In Canada, the provisions in the Criminal Code, which denied criminal liability for marital rape, were repealed in 1983. South Africa criminalised marital rape in 1993 and Australia abolished the marital rape immunity in 1976.

Our neighbouring country, Bangladesh, also still struggles with the exemption accorded to marital rape under the penal code it inherited from its British coloniser. In November 2020, the High Court Division of the Supreme Court of Bangladesh called upon the government to show cause as to why laws that allow for marital rape of women and girls aged above 13 should not be declared void and discriminatory, reported The Daily Star.

Deliberations over the years

The Justice Verma committee, 2013 had recommended that marital rape be made an offence under IPC and it be specified that relationship between the accused and the complainant is not relevant to the inquiry into whether the complainant consented to the sexual activity. The Committee had also stated that any intimate relationship of the complainant and the accused should not be regarded as a mitigating factor for justifying a lower sentence for the crime.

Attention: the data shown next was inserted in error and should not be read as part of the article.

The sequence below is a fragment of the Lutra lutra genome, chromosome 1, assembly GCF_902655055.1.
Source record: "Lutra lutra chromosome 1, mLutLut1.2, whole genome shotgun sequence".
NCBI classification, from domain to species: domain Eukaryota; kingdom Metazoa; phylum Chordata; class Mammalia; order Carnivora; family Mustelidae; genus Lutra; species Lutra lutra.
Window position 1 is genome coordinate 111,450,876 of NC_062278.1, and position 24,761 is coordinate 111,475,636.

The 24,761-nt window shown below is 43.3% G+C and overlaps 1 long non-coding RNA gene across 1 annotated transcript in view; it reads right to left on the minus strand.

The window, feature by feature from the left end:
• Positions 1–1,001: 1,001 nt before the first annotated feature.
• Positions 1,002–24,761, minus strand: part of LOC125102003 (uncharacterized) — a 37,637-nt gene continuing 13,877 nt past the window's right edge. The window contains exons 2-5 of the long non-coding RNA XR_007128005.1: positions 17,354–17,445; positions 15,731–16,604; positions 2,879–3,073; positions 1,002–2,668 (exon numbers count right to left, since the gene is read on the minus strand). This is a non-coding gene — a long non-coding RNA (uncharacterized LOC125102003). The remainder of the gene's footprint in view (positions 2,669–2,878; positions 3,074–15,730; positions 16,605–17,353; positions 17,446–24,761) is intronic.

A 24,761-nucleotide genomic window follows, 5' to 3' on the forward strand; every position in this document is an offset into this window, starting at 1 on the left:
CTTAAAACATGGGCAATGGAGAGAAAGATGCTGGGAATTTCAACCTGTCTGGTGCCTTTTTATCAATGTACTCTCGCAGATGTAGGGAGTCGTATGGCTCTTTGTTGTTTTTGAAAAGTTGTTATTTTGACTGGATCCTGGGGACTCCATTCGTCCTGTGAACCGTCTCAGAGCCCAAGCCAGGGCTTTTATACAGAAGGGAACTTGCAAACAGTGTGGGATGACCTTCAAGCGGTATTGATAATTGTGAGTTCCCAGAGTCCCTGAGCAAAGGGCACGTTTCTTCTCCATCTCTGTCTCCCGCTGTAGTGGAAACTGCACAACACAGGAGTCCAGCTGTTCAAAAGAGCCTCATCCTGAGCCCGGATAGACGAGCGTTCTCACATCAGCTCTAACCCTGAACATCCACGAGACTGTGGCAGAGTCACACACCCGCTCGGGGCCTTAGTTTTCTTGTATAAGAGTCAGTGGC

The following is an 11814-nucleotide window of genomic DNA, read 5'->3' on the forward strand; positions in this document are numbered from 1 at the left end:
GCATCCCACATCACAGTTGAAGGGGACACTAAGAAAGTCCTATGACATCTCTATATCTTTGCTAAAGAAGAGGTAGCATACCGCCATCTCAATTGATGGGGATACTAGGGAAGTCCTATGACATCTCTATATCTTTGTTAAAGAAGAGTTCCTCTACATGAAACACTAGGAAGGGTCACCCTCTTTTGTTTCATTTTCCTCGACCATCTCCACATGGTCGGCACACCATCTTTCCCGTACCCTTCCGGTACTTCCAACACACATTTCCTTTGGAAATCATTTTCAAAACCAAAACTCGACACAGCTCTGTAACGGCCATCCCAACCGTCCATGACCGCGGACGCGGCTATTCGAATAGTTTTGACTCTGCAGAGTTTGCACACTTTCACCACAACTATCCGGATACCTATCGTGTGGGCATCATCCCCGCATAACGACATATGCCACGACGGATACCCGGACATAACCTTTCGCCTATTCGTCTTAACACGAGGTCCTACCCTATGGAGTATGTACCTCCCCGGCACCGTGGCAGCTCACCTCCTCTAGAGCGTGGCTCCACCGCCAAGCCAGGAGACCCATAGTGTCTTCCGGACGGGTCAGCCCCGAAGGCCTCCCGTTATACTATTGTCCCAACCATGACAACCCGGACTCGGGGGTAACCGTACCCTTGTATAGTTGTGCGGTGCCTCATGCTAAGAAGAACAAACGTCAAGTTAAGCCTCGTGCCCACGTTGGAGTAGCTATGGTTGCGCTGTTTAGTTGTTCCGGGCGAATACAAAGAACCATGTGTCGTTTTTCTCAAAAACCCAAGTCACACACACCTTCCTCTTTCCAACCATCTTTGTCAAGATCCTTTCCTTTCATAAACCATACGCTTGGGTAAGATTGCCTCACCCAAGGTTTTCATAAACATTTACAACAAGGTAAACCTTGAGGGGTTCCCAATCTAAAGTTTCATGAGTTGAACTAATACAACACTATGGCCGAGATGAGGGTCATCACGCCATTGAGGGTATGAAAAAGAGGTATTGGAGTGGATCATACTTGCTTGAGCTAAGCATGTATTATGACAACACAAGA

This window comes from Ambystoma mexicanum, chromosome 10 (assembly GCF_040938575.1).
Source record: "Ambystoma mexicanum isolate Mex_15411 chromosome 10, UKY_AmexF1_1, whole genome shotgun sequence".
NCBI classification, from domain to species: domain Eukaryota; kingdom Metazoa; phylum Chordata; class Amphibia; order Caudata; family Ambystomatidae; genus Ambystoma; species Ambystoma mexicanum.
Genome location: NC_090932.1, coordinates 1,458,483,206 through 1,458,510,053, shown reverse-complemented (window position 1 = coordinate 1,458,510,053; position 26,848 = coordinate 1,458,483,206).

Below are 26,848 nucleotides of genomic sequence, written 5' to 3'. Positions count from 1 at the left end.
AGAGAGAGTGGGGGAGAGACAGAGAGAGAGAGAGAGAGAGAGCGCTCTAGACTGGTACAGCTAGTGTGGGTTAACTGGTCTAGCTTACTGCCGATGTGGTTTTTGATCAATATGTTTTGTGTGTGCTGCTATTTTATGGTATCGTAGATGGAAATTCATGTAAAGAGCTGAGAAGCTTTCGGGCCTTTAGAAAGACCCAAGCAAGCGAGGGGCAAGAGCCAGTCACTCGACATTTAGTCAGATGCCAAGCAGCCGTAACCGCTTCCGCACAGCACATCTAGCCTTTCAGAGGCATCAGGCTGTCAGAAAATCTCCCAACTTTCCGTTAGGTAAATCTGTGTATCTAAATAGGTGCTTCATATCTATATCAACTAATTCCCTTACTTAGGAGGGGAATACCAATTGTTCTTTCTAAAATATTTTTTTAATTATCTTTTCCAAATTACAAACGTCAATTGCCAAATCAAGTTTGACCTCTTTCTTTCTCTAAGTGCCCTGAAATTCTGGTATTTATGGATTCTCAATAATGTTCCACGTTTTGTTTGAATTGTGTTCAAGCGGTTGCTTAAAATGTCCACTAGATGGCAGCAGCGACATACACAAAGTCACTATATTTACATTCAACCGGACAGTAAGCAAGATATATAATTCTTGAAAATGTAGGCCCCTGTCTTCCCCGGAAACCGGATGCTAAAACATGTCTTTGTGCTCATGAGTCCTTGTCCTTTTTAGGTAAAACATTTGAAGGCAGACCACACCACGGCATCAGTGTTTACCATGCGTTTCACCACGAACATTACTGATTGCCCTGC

The Law Commission (172nd Report, 2000) had opposed criminalising marital rape stating “that may amount to excessive interference with the marital relationship” and instead recommended treating it as an offence just like any other physical violence by a man against his wife.

When a parliamentary standing committee considered both these reports, it concluded that if marital rape was made a crime, the family system will be under stress and it could lead to practical difficulties.

In 2016, the government told the Rajya Sabha the concept of marital rape, as understood internationally, cannot be suitably applied in the Indian context due to factors such as illiteracy, poverty, social customs and values, religious beliefs and mindset of the society to treat marriage as a sacrament, reported The Tribune.

At least currently it does not seem like either the judiciary or the legislature is moving in any direction that would the further the cause of criminalizing marital rape and the void shall persist until law keeps weighing in marital relationship of accused and complainant as a yardstick for an abhorrent crime.

Related:

Do courts still see marriage as resolution for rape?

SC stirs the hornet's nest on rape by intimate partner